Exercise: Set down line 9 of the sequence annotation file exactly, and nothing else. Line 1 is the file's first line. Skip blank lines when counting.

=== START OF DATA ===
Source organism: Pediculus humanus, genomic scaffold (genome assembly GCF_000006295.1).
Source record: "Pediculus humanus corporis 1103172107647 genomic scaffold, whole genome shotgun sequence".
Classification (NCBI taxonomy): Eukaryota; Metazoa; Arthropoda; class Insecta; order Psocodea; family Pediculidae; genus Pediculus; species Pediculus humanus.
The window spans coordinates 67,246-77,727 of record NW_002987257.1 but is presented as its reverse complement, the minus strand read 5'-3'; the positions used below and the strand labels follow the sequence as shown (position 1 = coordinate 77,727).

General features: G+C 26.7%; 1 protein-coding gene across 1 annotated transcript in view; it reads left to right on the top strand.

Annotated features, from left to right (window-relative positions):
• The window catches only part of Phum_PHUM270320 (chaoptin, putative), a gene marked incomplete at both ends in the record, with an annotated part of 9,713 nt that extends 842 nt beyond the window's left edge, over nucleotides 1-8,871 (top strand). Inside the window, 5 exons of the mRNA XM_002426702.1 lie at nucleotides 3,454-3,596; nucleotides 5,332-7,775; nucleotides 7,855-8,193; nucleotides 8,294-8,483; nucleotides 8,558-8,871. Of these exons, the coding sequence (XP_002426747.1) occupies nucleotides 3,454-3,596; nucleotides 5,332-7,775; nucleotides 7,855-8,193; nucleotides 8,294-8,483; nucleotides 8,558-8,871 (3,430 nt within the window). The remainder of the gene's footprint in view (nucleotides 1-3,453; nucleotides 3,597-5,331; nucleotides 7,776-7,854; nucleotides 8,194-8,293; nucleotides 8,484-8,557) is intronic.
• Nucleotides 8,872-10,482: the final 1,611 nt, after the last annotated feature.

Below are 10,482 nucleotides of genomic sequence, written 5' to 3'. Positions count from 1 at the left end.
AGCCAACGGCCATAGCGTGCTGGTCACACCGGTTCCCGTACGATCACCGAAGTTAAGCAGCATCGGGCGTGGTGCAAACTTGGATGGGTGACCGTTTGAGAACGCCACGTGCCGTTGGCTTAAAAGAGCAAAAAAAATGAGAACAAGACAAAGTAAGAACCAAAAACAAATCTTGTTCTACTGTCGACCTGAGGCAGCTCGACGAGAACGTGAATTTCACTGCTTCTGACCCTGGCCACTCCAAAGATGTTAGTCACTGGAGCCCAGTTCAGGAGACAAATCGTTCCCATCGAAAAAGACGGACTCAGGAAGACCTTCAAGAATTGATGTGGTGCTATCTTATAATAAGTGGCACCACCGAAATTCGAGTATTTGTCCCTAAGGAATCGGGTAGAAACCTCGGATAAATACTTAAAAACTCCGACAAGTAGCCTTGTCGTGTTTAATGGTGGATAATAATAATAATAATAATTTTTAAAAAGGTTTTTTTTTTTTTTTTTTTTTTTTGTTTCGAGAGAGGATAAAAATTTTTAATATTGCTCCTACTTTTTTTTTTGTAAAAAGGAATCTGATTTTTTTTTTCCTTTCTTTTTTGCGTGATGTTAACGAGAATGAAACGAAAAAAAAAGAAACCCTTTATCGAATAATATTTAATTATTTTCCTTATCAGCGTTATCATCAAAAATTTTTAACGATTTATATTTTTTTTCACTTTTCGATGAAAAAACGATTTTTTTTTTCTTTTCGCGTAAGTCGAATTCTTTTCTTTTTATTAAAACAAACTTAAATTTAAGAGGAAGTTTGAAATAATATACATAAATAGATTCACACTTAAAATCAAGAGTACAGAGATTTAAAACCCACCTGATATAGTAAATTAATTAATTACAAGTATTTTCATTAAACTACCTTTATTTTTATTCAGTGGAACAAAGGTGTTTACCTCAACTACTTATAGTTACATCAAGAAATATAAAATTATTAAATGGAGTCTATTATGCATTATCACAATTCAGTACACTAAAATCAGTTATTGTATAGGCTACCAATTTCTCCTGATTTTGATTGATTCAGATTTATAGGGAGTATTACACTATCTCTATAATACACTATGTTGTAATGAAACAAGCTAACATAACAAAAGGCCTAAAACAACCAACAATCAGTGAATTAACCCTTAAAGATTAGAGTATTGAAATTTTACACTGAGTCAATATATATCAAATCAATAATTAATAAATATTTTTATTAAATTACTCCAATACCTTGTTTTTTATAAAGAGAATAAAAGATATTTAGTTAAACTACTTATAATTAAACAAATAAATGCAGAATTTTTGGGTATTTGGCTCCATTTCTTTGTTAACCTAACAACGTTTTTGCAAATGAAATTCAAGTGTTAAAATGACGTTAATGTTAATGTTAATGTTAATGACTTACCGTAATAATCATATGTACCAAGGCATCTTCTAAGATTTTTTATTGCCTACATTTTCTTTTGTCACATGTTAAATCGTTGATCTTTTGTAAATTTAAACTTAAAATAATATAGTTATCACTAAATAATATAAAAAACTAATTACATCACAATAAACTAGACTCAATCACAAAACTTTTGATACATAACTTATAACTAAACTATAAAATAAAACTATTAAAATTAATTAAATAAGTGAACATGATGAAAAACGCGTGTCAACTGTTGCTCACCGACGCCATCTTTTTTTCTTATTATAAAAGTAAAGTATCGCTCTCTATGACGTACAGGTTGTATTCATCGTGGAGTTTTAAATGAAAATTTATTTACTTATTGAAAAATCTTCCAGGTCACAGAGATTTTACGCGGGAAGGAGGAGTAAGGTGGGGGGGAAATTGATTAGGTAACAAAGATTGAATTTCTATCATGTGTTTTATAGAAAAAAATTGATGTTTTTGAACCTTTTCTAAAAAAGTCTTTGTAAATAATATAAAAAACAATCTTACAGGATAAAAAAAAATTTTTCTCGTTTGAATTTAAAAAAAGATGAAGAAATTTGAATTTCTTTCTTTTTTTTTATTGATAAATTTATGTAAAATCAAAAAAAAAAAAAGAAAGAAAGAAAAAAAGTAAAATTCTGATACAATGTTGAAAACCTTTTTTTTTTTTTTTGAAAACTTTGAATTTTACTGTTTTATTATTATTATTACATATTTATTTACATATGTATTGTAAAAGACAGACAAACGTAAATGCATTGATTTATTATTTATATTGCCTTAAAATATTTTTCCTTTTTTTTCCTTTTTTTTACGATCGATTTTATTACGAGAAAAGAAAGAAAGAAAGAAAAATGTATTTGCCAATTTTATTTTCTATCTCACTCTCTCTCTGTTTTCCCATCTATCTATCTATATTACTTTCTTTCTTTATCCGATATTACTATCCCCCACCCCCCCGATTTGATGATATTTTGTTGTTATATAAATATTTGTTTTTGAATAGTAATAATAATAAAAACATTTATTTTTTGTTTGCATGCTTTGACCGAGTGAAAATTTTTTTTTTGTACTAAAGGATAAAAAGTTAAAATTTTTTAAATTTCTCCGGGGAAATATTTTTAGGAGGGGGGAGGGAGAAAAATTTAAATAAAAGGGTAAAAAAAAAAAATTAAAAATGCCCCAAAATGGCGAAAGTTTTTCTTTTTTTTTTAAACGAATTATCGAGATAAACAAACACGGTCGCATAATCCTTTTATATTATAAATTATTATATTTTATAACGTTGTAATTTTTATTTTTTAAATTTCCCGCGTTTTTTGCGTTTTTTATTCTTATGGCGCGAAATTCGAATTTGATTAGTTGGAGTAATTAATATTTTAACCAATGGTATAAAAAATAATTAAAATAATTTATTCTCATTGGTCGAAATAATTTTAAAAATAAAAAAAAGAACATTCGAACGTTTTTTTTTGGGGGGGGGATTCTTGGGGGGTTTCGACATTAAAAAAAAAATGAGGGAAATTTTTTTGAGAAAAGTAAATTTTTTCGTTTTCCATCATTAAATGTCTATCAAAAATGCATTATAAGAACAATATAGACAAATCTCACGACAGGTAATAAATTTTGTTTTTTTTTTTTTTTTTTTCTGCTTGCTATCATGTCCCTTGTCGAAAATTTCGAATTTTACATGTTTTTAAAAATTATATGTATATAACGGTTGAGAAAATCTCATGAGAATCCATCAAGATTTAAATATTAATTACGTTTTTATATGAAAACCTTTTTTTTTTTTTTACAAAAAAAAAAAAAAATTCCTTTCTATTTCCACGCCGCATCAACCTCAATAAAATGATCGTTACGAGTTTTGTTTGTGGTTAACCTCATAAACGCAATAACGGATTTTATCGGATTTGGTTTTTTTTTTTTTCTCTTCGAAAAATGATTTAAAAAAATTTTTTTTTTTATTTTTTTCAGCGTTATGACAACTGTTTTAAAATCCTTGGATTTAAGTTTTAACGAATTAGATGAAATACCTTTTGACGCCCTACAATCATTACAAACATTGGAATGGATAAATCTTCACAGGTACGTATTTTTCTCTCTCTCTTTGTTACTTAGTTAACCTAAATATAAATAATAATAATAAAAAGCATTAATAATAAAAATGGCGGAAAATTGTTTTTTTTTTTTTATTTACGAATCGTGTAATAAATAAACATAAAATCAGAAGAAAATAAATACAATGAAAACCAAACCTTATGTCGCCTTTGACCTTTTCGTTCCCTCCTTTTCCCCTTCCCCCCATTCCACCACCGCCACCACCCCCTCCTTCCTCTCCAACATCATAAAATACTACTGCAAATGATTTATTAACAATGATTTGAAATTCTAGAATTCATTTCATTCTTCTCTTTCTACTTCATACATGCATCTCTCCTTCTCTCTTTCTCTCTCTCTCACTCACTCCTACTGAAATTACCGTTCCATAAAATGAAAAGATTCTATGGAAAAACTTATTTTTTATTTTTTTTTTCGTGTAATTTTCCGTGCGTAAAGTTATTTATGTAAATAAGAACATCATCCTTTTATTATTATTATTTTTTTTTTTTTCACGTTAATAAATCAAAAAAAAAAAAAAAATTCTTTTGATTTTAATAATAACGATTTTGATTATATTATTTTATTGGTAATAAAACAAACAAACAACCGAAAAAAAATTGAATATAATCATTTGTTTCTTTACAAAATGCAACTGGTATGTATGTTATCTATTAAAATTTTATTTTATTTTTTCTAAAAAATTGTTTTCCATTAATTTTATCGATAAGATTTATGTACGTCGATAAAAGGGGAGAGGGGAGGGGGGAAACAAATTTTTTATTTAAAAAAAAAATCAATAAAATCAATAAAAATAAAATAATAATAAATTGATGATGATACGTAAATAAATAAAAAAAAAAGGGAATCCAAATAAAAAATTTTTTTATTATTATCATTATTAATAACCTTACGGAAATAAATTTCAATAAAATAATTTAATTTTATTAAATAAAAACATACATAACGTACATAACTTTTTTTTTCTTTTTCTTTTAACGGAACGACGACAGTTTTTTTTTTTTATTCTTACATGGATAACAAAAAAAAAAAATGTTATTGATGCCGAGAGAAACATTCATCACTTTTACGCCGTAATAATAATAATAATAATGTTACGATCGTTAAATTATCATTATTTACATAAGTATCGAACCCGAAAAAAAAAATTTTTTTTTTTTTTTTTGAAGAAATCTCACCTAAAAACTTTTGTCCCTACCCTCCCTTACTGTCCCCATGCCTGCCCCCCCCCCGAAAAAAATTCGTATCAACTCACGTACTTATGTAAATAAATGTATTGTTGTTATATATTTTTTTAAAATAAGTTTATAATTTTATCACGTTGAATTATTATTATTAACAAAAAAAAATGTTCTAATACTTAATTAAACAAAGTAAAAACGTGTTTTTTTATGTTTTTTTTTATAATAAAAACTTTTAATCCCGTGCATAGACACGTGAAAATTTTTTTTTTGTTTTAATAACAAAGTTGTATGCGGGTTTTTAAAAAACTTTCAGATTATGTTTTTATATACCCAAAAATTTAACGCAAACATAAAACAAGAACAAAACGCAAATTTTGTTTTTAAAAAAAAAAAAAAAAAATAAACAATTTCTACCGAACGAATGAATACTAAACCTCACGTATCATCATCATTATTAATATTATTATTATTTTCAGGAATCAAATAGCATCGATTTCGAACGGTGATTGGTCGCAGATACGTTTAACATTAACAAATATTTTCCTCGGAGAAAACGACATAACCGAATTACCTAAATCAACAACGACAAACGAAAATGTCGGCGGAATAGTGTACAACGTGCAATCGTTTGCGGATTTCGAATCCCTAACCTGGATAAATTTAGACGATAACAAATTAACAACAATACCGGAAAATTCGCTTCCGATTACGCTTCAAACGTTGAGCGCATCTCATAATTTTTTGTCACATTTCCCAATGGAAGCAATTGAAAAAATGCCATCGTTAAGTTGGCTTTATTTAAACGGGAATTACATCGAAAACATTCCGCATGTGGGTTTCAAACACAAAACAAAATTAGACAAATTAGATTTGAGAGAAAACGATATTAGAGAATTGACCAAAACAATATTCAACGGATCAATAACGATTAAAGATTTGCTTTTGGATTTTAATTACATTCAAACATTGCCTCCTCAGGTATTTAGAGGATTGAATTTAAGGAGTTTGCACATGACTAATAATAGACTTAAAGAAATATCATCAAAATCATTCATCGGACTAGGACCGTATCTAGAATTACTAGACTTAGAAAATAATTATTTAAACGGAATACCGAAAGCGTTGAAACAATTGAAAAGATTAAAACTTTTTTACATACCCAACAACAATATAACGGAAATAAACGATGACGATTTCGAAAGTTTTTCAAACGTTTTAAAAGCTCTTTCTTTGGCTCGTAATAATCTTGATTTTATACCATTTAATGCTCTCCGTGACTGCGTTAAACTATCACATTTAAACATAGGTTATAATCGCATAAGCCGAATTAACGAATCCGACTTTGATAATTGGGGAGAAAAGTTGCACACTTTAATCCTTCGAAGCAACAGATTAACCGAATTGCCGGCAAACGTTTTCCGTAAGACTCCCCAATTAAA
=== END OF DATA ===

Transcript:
Below are 10,482 nucleotides of genomic sequence, written 5' to 3'. Positions count from 1 at the left end.